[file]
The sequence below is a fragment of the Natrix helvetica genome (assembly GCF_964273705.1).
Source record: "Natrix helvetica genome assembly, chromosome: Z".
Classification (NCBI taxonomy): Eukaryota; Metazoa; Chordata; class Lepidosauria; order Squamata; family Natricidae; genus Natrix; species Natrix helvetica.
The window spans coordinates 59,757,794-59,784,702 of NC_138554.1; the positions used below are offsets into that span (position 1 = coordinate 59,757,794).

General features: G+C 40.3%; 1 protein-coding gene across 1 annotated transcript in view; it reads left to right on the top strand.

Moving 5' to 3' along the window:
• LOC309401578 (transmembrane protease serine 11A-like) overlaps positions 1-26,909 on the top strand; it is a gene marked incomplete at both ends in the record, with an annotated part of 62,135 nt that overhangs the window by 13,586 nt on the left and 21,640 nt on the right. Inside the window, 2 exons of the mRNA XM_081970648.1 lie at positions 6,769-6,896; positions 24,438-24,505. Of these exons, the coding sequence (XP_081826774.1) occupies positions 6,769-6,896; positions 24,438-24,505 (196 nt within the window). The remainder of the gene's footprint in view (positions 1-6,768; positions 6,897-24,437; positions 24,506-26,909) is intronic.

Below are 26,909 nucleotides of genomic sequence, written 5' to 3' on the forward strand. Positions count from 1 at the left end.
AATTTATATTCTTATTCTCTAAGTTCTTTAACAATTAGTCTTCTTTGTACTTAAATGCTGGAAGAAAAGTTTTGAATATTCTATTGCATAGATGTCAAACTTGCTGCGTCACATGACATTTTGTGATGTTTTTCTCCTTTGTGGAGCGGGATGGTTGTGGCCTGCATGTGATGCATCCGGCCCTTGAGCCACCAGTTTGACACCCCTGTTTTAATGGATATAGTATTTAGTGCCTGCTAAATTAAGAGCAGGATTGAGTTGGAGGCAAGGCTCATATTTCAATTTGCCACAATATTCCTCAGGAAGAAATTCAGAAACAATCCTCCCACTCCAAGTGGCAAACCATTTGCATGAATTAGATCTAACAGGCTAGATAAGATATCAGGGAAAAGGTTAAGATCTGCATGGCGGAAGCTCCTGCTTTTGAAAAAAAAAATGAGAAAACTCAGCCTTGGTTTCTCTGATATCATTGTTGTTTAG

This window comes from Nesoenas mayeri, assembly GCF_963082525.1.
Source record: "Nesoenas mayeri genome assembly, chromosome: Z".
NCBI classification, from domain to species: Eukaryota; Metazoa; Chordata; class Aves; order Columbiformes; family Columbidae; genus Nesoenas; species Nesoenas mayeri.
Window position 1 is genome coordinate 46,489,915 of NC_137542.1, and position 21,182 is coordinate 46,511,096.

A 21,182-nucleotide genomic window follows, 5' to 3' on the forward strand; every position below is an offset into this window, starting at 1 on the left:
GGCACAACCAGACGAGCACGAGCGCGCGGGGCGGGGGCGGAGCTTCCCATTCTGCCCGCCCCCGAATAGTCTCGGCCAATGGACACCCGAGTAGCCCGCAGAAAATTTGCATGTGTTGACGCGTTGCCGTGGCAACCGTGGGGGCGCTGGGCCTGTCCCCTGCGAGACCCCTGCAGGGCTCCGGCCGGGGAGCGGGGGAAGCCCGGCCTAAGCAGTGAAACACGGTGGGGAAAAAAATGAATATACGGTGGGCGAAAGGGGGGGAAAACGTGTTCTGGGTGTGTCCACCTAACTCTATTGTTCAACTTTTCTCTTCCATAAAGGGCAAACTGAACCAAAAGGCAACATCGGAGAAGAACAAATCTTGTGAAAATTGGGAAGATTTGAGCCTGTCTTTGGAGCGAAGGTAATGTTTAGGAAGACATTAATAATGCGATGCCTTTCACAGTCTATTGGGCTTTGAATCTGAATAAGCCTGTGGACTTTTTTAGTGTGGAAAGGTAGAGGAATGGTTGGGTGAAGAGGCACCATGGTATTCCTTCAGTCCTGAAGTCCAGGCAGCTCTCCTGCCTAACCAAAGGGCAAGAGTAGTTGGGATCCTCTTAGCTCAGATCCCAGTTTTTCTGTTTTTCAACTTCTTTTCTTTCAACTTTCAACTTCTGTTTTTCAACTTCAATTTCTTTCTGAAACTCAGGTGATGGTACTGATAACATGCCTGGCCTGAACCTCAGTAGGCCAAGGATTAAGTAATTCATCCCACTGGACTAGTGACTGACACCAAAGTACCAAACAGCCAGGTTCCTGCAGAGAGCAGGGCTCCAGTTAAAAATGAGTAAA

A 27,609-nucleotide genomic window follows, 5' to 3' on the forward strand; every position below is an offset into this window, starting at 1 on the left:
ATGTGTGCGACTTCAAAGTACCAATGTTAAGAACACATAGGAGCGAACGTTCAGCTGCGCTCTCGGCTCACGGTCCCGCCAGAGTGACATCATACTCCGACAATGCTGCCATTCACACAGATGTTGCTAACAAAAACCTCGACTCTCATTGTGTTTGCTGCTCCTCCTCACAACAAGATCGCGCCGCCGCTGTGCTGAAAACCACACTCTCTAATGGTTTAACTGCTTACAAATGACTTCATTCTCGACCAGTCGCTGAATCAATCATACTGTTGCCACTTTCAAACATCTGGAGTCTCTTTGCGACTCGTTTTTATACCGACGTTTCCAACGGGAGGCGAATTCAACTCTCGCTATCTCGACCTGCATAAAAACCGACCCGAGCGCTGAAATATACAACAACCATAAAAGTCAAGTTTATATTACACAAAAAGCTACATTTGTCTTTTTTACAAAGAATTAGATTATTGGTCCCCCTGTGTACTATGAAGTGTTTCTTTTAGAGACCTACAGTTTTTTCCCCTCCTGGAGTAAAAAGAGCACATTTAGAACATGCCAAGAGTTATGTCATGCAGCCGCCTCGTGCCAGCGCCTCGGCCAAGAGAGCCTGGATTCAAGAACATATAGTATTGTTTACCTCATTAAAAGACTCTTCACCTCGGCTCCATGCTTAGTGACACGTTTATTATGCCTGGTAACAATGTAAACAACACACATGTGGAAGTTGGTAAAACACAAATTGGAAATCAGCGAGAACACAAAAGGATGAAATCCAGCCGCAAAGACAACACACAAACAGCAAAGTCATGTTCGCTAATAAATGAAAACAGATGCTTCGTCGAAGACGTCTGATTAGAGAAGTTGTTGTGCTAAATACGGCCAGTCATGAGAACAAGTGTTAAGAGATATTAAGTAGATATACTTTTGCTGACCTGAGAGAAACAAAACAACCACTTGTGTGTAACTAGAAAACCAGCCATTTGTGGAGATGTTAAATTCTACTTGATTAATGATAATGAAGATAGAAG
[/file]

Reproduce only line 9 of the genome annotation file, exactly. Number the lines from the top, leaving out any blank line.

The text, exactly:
AATTTATATTCTTATTCTCTAAGTTCTTTAACAATTAGTCTTCTTTGTACTTAAATGCTGGAAGAAAAGTTTTGAATATTCTATTGCATAGATGTCAAACTTGCTGCGTCACATGACATTTTGTGATGTTTTTCTCCTTTGTGGAGCGGGATGGTTGTGGCCTGCATGTGATGCATCCGGCCCTTGAGCCACCAGTTTGACACCCCTGTTTTAATGGATATAGTATTTAGTGCCTGCTAAATTAAGAGCAGGATTGAGTTGGAGGCAAGGCTCATATTTCAATTTGCCACAATATTCCTCAGGAAGAAATTCAGAAACAATCCTCCCACTCCAAGTGGCAAACCATTTGCATGAATTAGATCTAACAGGCTAGATAAGATATCAGGGAAAAGGTTAAGATCTGCATGGCGGAAGCTCCTGCTTTTGAAAAAAAAAATGAGAAAACTCAGCCTTGGTTTCTCTGATATCATTGTTGTTTAG